128th Aviation Brigade / By SFC Douglas J. Patterson: The American Soldier comes from all walks of life, from every different region, culture, religion, that makes up our great nation and some even come from other countries.
The author teaching Ohms Law to students during the Basic Electronics Training block of the 15Y AIT course. / 128th AVN BDE PHOTO BY SSG RANDY BARTZ
Soldiers hold a special bond with each other, especially in their initial entry training when civilians are learning to become Soldiers. I am sure most all of us can remember that one drill sergeant or AIT NCO who had a lasting impact on us.
When that newly minted Soldier steps off the bus at Initial Military Training (IMT) they carry with them different values, beliefs, and views of the world many far divergent than those desired by our Army. It then is the mission of our IMT formations to forge them into American Soldiers. Soldiers ingrained with a set standard of ethics, beliefs and values that will guide them through the difficulties and uncertainties that are found in no other profession but ours; difficulties and uncertainties that only warfare brings. From the first day of Basic Combat Training, Soldiers are immersed in Army Values and Ethics training. These values and ethics breed mutual trust and set a foundation for the acceptable behavior Soldiers can expect from each other and their leaders throughout their career. IMT instructors are some of the first Non-Commissioned Officers (NCOs) that new Soldiers interact with upon arrival at Advanced Individual Training (AIT). These NCOs spend more time in the academic setting with the new Soldiers daily mentoring them than the AIT Platoon Sergeant counterparts. How we interact with them will directly influence their expectations of their future leaders and have a profound impact on the type of leader they become.
Relating and Setting the Example
As instructors, we must be able to relate to the current generation of Soldiers while continuing to uphold the Army’s time honored traditions and values of our predecessors. Our job needs to start long before we even enter the classroom on Monday morning. A good NCO can’t, in good conscience, teach or hold Soldiers to the Army’s standard if he/she is not willing to follow the standard themself. We must ensure that our physical appearance and uniforms are within Army regulations, because if we show up to teach and aren’t within regulation, we immediately lose credibility with the very Soldiers it is our duty to train. Instructors must demonstrate that we are Soldiers of character and professionalism every day so that the Soldiers know we are holding them to our own same high standards. Soldiers emulate what they are taught. This starts with looking like a Soldier and continues into how you conduct yourself in all aspects of your life, from off duty, to the classroom/duty environment, to the motivation and drive you display on the PT field.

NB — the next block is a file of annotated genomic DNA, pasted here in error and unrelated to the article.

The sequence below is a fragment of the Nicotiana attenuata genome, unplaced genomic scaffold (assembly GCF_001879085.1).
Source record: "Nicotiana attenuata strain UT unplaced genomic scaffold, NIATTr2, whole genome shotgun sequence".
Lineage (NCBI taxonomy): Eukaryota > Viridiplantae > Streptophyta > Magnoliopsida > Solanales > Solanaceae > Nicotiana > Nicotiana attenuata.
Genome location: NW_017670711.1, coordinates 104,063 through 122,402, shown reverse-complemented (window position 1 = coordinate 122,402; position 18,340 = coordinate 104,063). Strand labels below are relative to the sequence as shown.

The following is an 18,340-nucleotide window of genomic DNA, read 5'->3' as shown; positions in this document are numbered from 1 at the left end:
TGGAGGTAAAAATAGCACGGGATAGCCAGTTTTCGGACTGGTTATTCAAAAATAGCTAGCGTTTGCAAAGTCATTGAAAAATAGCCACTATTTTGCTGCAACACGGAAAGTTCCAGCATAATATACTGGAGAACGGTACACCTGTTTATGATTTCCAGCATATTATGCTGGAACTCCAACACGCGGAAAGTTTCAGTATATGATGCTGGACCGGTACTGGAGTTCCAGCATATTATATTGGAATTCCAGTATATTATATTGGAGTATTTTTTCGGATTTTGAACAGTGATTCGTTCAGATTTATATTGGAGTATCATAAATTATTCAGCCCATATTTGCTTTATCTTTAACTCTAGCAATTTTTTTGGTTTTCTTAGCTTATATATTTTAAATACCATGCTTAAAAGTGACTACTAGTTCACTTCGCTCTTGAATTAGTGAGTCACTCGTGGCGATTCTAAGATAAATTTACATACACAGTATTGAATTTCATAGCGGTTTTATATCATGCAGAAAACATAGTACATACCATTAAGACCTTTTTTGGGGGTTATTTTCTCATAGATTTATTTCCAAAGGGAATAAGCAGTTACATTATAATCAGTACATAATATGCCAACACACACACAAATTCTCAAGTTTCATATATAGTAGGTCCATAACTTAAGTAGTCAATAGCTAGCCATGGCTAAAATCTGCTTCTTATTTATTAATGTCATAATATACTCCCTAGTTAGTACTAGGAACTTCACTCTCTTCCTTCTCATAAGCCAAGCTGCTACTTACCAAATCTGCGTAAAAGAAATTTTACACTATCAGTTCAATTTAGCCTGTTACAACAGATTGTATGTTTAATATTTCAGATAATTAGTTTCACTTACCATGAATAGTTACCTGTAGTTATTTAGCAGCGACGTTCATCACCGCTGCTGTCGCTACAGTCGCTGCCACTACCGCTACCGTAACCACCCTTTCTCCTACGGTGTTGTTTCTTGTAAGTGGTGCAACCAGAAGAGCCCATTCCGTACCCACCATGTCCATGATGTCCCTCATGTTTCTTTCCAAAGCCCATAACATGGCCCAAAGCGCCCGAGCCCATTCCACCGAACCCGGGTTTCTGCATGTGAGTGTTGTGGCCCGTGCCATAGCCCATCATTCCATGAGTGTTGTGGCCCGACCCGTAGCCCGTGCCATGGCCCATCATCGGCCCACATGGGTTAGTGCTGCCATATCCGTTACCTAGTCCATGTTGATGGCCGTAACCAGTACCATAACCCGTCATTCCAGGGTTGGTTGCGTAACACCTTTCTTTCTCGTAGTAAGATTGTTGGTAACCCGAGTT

A successful instructor mentors his/her students to embody the values, ethics, and 21st Century Soldier Competencies by seamlessly integrating them into their lessons and daily interactions without thinking about it. It’s not enough to just teach Soldiers MOS skills, but to create thinkers and doers. Critical thinking skills need to be developed by facilitating discussions, having Soldiers research the manuals, and developing their own conclusions instead of just giving them the answers. This enhances a Soldiers ability to not just regurgitate information, but to actually apply and understand what they’ve learned. Teamwork and collaboration are taught during practical exercises by placing students in situations where they need to work together to solve complex problems. This fosters a sense of loyalty, commitment to each other, and confidence in everyone’s abilities.
Our branch and our Army must assign the best and brightest NCOs to be IMT Instructors. We are training the future generations; whether they stay one enlistment or make it a career, they are the future. The Soldiers we train today will eventually grow and lead the next generation of Soldiers. It’s the duty of each IMT instructor and NCO to ensure these Soldiers get the best possible training and that we’re sending our peers in the operational Army the most competent and committed Soldiers possible. While not glamorous, as instructors we need to continue to take this tremendous responsibility seriously every day.
SFC Douglas J. Patterson is a 15Y Senior Instructor/Writer with Company A, 1st Battalion, 210th Aviation Regiment, 128th Aviation Brigade at Joint Base Langley-Eustis, VA.